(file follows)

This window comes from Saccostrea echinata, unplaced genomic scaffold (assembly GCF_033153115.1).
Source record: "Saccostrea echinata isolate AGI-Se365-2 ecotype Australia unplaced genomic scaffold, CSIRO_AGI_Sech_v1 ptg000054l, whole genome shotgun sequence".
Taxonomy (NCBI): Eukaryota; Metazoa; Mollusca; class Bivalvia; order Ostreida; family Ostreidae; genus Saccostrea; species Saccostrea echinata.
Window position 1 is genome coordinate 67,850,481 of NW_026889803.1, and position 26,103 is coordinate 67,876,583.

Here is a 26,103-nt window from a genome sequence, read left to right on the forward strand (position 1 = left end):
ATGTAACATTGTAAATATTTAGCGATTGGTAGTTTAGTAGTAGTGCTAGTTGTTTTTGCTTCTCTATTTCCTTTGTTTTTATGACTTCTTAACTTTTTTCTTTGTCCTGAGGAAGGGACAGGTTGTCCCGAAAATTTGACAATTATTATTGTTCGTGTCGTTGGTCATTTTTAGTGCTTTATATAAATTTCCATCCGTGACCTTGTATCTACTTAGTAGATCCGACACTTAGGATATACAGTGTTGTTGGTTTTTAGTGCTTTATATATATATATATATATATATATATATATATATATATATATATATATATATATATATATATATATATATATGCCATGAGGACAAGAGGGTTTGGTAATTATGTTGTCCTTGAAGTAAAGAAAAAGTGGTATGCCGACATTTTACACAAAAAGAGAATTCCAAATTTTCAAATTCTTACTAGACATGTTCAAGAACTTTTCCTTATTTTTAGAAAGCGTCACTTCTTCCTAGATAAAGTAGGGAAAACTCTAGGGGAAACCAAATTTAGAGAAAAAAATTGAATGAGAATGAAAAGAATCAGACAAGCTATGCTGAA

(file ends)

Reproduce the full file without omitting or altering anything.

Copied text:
This window comes from Saccostrea echinata, unplaced genomic scaffold (assembly GCF_033153115.1).
Source record: "Saccostrea echinata isolate AGI-Se365-2 ecotype Australia unplaced genomic scaffold, CSIRO_AGI_Sech_v1 ptg000054l, whole genome shotgun sequence".
Taxonomy (NCBI): Eukaryota; Metazoa; Mollusca; class Bivalvia; order Ostreida; family Ostreidae; genus Saccostrea; species Saccostrea echinata.
Window position 1 is genome coordinate 67,850,481 of NW_026889803.1, and position 26,103 is coordinate 67,876,583.

Here is a 26,103-nt window from a genome sequence, read left to right on the forward strand (position 1 = left end):
ATGTAACATTGTAAATATTTAGCGATTGGTAGTTTAGTAGTAGTGCTAGTTGTTTTTGCTTCTCTATTTCCTTTGTTTTTATGACTTCTTAACTTTTTTCTTTGTCCTGAGGAAGGGACAGGTTGTCCCGAAAATTTGACAATTATTATTGTTCGTGTCGTTGGTCATTTTTAGTGCTTTATATAAATTTCCATCCGTGACCTTGTATCTACTTAGTAGATCCGACACTTAGGATATACAGTGTTGTTGGTTTTTAGTGCTTTATATATATATATATATATATATATATATATATATATATATATATATATATATATATATATATATATATATATGCCATGAGGACAAGAGGGTTTGGTAATTATGTTGTCCTTGAAGTAAAGAAAAAGTGGTATGCCGACATTTTACACAAAAAGAGAATTCCAAATTTTCAAATTCTTACTAGACATGTTCAAGAACTTTTCCTTATTTTTAGAAAGCGTCACTTCTTCCTAGATAAAGTAGGGAAAACTCTAGGGGAAACCAAATTTAGAGAAAAAAATTGAATGAGAATGAAAAGAATCAGACAAGCTATGCTGAA